The latest episode of the Work Green, Earn Green podcast:
In terms of rankings, Mississippi is not only the poorest state in the nation but also the most heavily polluted. As home to major players in the crude oil and petrochemical industries, leadership has been reluctant to pass environmental initiatives. However, all is not lost because Mississippi’s geological and geographic assets have caught the attention of a few alternative fuel companies that could spring the state forward to become a national leader in the green economy.
To get a sense of direction, Jay first speaks with Sara DiNatale, a Mississippi Today reporter who covers business, economy, and labor within the state. Sara explains that the state’s workforce is more preoccupied with finding higher paying jobs than worrying about environmental concerns, but one industry has gained traction: wood pellet manufacturing. Jay then chats with Jonathan Green, executive director of the STEPS coalition, who opines that the environmental damage the state has incurred has rendered it a blank slate with the potential for radical redevelopment.
One company seizing opportunity in Mississippi is Enviva Biomass, a biofuel company that manufactures wood pellets to be used as a replacement for coal. Kim Lloyd, Enviva’s director of human resources, describes how Enviva is offering significantly higher wages while also reducing the company’s environmental impact through sustainable forestry. To get a better sense of how a biofuel plant may affect the local economy, Jay phones George County Community Development & Communications Director Ken Flanagan, who sheds light on how pellet manufacturing is providing a new market for the state’s long-suffering forestry and timber industries.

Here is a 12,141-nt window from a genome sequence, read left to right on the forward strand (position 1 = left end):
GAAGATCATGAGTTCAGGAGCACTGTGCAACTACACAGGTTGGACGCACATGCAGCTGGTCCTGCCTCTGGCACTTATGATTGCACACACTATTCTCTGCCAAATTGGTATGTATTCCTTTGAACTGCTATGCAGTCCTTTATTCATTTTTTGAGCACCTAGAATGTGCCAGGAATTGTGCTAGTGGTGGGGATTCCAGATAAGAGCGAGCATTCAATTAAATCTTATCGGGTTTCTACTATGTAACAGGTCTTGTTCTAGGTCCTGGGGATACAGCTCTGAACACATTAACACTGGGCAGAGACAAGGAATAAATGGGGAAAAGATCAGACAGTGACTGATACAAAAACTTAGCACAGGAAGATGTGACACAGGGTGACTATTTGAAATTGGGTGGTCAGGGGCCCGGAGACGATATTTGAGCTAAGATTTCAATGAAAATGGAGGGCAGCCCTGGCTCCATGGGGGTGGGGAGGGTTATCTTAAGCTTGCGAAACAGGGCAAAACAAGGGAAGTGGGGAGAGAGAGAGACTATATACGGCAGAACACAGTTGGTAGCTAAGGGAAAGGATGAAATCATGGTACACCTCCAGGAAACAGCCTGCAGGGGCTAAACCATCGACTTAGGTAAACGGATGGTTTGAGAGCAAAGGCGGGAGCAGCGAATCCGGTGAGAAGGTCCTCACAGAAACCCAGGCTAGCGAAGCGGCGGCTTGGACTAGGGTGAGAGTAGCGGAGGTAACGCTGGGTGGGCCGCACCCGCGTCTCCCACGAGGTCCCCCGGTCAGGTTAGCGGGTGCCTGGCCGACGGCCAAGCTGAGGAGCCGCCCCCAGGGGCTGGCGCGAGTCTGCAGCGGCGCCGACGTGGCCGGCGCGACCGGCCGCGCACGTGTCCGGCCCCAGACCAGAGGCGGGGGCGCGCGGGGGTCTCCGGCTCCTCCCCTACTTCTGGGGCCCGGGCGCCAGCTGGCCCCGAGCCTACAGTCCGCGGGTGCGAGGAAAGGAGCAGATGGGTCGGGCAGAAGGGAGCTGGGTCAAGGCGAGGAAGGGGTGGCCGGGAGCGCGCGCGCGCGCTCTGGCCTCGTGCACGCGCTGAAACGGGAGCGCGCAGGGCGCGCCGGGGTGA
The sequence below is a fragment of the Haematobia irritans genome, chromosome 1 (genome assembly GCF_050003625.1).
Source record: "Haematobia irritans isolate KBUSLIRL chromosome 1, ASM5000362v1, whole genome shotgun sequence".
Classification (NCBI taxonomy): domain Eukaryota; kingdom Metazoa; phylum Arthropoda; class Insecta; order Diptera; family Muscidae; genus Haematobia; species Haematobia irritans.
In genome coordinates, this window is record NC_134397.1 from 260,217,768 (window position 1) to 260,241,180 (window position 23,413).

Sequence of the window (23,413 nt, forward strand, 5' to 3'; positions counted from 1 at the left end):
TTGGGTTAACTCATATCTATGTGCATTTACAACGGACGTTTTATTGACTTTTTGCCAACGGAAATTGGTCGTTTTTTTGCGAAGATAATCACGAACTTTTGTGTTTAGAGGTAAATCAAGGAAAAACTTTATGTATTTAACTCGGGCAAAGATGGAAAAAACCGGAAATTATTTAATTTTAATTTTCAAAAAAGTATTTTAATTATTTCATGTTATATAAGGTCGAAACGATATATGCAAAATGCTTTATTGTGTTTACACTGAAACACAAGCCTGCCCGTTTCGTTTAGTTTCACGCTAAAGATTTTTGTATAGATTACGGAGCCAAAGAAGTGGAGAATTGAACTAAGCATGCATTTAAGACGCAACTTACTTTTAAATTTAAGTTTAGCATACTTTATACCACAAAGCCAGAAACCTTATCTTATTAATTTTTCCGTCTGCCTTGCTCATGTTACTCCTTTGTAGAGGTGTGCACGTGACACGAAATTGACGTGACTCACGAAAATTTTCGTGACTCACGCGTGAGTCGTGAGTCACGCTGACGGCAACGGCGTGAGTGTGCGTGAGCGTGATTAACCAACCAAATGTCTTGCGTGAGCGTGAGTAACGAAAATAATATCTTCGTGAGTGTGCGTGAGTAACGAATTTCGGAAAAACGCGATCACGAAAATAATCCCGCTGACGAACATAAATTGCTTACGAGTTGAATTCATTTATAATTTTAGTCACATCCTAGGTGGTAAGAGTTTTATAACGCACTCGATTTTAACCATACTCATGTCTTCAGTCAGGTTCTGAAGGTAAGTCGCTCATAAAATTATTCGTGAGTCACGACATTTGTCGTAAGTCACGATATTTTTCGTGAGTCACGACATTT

Looking ahead, Jay interviews Claire Behar, CCO of Hy Stor Energy, about how Mississippi’s coastline has all the right ingredients for green hydrogen to finally go from pipedream to pipeline. In fact, the company’s partners at the University of Southern Mississippi, including geophysicist Dr. Jason McKenna, are already betting on Hy Stor’s success by developing certification programs for this new energy source, which they believe has the capacity to decarbonize maritime transport.